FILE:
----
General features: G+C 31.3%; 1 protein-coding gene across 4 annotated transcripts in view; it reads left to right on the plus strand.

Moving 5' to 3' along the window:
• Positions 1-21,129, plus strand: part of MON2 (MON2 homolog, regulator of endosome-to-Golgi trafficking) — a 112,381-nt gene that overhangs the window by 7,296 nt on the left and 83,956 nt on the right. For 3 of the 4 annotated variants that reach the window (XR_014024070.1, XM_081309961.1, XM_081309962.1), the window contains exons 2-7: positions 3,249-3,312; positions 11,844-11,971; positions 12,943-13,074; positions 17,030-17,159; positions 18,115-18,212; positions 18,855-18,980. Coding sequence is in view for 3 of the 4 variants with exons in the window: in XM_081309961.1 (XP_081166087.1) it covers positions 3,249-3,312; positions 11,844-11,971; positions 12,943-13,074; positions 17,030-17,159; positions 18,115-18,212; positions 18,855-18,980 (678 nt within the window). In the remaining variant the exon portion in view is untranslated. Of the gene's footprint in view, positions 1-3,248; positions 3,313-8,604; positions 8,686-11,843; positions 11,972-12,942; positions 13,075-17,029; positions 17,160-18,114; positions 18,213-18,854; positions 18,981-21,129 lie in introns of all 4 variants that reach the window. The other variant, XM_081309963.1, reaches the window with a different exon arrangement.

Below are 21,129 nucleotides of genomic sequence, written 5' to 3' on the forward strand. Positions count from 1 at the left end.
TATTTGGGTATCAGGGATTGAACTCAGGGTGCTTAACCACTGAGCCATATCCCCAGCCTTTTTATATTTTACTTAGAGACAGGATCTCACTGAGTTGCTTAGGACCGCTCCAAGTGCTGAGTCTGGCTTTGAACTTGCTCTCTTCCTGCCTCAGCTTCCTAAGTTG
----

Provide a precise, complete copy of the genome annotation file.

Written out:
General features: G+C 31.3%; 1 protein-coding gene across 4 annotated transcripts in view; it reads left to right on the plus strand.

Moving 5' to 3' along the window:
• Positions 1-21,129, plus strand: part of MON2 (MON2 homolog, regulator of endosome-to-Golgi trafficking) — a 112,381-nt gene that overhangs the window by 7,296 nt on the left and 83,956 nt on the right. For 3 of the 4 annotated variants that reach the window (XR_014024070.1, XM_081309961.1, XM_081309962.1), the window contains exons 2-7: positions 3,249-3,312; positions 11,844-11,971; positions 12,943-13,074; positions 17,030-17,159; positions 18,115-18,212; positions 18,855-18,980. Coding sequence is in view for 3 of the 4 variants with exons in the window: in XM_081309961.1 (XP_081166087.1) it covers positions 3,249-3,312; positions 11,844-11,971; positions 12,943-13,074; positions 17,030-17,159; positions 18,115-18,212; positions 18,855-18,980 (678 nt within the window). In the remaining variant the exon portion in view is untranslated. Of the gene's footprint in view, positions 1-3,248; positions 3,313-8,604; positions 8,686-11,843; positions 11,972-12,942; positions 13,075-17,029; positions 17,160-18,114; positions 18,213-18,854; positions 18,981-21,129 lie in introns of all 4 variants that reach the window. The other variant, XM_081309963.1, reaches the window with a different exon arrangement.

Below are 21,129 nucleotides of genomic sequence, written 5' to 3' on the forward strand. Positions count from 1 at the left end.
TATTTGGGTATCAGGGATTGAACTCAGGGTGCTTAACCACTGAGCCATATCCCCAGCCTTTTTATATTTTACTTAGAGACAGGATCTCACTGAGTTGCTTAGGACCGCTCCAAGTGCTGAGTCTGGCTTTGAACTTGCTCTCTTCCTGCCTCAGCTTCCTAAGTTG